Jena Derman

Solid Wiggles
Jena Derman is a wiggly genius. After all, who else would be brilliant enough to take their pastry background and put it to work elevating the humble Jell-O shot? She founded Solid Wiggles, a delectable and refined take on your dive bar favorite, with Busboy alum Jack Schramm. Ever since, they've struck jiggly gold! We don't know the science behind how it's possible to suspend beautiful flowers, eyeballs and designs in Jell-O, while having them taste like high-end cocktails, but we do know is Derman is a boss bitch and truly an inspiration to us all.
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Full name, age where are you from?

Jena Ezra Derman, 36, Brooklyn, NY.

What was growing up like for you and did you have family meals growing up?

Growing up as a city kid, I tried to spend as much time doing things as possible - I have a lot of memories of eating leftovers and Tostitos (alone) in my high school bedroom while finishing up homework. My dad was an incredible cook and baker, and when he was in the kitchen before a big family holiday or on the weekend it was a serious treat. If we were bad at "small meals", we were therefore great at "big meals". Our Passover seders stand out to me as one of these examples, chickens stuffed with Matzah-stuffing (with shiitakes and chestnuts) and salmon steaks that we barbecued out in our backyard, double-boiled corn pudding, mango chutney perfectly balanced with sweetness and acid, and Matzah Ball Soup for days.

What meal most reminds you of your childhood?

Short answer - everything that I could eat with sour cream. Long answer - when I was growing up the current La Vara space on Clinton St. was occupied by a restaurant called, Cafe on Clinton. It was at Cafe on Clinton, that I had my first "fancy" meal, a dish called Chicken Frangelico. Yes, there was a hazelnut cream sauce with toasted hazelnuts, and yes, it changed my life.

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How did you get into this industry?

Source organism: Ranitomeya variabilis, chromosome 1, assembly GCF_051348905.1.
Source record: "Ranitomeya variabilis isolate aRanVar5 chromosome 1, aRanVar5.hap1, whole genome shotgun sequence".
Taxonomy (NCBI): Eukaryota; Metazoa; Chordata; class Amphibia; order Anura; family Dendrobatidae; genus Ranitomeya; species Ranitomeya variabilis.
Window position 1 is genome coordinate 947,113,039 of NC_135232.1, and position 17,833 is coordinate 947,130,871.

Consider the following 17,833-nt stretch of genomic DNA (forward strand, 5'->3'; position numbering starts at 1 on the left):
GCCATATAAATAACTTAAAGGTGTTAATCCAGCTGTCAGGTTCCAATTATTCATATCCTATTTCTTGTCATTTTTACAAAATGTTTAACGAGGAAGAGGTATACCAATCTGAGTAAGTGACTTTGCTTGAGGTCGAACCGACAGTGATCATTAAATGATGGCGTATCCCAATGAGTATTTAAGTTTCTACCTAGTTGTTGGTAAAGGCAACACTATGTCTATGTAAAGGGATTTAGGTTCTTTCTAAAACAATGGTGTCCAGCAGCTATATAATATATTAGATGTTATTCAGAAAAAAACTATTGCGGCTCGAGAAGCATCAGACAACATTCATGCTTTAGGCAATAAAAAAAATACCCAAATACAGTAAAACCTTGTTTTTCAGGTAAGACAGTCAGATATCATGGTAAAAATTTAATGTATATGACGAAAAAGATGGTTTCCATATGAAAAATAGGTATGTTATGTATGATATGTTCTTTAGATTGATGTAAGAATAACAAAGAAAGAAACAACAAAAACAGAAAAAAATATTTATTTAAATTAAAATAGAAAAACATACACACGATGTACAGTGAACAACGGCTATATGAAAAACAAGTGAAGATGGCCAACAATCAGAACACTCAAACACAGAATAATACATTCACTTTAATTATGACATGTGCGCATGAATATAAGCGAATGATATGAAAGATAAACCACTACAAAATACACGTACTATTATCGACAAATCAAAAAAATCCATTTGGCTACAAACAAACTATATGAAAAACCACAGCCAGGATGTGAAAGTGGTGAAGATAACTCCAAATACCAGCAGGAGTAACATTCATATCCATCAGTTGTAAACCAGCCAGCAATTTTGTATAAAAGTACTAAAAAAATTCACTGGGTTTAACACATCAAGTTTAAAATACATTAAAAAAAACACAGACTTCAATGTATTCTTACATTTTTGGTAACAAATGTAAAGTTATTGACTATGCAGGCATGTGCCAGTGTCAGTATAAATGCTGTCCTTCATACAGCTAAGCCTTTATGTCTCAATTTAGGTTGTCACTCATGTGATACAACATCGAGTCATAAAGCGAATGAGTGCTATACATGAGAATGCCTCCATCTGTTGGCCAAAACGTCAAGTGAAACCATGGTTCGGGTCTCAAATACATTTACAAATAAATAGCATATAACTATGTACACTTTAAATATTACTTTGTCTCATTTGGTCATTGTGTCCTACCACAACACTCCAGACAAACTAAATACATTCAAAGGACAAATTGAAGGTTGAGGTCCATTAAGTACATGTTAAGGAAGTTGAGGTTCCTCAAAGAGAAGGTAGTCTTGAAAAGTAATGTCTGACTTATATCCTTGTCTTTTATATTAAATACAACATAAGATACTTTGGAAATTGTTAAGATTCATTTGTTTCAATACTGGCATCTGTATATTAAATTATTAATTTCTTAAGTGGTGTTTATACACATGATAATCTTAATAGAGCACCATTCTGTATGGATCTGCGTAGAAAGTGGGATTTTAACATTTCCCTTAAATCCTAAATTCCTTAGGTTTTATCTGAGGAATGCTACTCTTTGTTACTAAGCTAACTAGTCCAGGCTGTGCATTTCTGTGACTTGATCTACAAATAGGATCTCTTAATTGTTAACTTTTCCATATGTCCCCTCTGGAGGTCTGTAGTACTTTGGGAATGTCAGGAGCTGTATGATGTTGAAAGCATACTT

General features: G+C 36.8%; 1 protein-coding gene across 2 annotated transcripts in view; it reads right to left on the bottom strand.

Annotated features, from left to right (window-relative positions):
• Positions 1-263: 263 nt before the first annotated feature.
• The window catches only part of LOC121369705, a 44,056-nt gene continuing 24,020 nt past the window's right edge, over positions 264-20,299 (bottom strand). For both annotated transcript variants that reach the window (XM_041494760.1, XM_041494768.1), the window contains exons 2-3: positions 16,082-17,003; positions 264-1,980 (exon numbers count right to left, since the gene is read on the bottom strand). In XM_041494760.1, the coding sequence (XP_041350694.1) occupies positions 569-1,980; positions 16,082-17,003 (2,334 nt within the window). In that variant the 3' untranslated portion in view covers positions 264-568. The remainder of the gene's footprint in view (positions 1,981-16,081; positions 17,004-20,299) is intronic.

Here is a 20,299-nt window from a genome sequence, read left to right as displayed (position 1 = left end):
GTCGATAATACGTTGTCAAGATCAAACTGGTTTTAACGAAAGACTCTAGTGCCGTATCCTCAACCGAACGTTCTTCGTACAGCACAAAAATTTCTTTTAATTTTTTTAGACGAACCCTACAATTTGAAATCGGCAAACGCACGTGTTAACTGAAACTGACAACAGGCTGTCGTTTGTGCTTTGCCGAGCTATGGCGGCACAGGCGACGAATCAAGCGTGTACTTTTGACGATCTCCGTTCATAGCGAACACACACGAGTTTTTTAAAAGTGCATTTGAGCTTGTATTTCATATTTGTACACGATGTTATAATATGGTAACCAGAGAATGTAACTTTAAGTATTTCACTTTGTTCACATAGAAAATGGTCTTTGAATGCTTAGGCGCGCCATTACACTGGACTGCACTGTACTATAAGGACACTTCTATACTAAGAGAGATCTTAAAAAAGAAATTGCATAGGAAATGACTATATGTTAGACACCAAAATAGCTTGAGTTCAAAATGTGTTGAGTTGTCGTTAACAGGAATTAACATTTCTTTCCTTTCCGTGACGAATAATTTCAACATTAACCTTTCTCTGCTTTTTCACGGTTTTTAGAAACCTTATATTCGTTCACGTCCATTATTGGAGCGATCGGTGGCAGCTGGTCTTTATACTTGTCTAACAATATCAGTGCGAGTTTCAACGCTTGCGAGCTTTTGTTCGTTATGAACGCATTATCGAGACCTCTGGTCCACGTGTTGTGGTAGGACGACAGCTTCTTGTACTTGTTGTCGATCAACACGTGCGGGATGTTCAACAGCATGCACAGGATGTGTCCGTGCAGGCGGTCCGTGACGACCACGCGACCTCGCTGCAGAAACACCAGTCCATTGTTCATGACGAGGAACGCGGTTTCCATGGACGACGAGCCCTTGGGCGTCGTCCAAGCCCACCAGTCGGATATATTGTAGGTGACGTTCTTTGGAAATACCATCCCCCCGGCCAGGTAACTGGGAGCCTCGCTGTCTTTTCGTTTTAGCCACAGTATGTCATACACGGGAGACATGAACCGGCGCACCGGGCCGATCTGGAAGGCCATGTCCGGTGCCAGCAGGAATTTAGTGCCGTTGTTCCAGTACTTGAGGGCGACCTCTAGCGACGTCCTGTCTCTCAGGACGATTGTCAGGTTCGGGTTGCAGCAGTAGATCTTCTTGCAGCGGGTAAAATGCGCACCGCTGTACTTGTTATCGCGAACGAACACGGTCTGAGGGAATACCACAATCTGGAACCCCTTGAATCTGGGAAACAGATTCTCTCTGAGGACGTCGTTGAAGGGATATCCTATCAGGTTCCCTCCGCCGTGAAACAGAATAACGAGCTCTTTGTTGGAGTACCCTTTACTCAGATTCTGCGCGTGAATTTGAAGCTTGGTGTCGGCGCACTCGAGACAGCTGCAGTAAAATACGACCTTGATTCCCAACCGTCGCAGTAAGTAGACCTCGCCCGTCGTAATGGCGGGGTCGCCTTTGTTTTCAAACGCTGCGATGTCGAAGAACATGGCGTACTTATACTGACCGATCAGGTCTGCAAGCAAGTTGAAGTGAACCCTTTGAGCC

When I was in college I started baking bread for myself and I ended up getting a counter job at the best bakery in Northampton, MA called, Hungry Ghost Bread. I was finishing art school, and was obsessed with the idea of finding potential jobs where I could work with my hands. As I was able to pick up more shifts at the bakery, I was trusted more and more with shaping the loaves and rotating/folding the doughs as they matured. That job was my gateway. After graduating I moved to Philadelphia, where I found a job working on the bread bench at Metropolitan Bakery before even finding an apartment. Metropolitan Bakery still has the majority of the restaurant wholesale accounts in Philly which means volume!! After about a year slinging bread, James Barrett, the owner, head baker (and my mentor), moved me into a pastry position with zero experience. He took a risk with me, but thought that with his leadership and my fine arts background that I could hang?

What is your current role and how has the pandemic affected you?

I incorporated my own consultancy business in 2016, the majority of our projects involve helping businesses and individuals take a food idea and bring it to the market. I handle everything from ideation, to bench top R&D, to piloting, to full-scale manufacturing. I love to be working on multiple and varied projects at once, and consulting has been a great way to do so. I experienced the pandemic affect different clients in different ways depending on a myriad of factors. Some clients put their foot on the gas, while some decided to wait this time out. 


I also started a new business during the pandemic, Solid Wiggles, a new jelly cake and jello shot business that I'm running with Jack Schramm. We've found that small joys are highly coveted in covid-times and that sometimes that small joy is a beautiful gelatin creation that you can slurp back with friends.

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What do you think working in this industry during this time has taught you?

In mid-March I started volunteering for the Restaurant Workers Community Foundation. RWCF quickly moved into action as soon as Covid hit the US and has raised over $7m for the Restaurant Industry. For me, finding ways to support colleagues and the bigger community was a really important way for me to deal with how covid was affecting our industry. Working in this industry during the pandemic has reminded me and taught me how important community-based work is both for short-term and long-term issues in the industry. Everyone should check out the RWCF website for more info.

What's your fave item on this menu? off menu?

Jack and I are working on a special Solid Wiggles offering for November. All I can say is that everyone needs to brace themselves. It's going to be fantastic. 

Once it is completely safe to eat out again and socialize, where is the first place you would go for dinner and what would you order?

My friend, Zoe Komarin, has a falafel pop-up in LA called, ZoeFOODParty. I fantasize of flying cross country and eating her amazing food. Her sandwiches are as delicious and they are beautiful. I look forward to when air travel is acceptable for trips that are just for fun. 

Anything exciting coming up for you?

Solid Wiggles is 100% the most exciting project that I'm working on at the moment, I'm personally looking forward to our November and December launches plus some collaborations that we're working on!

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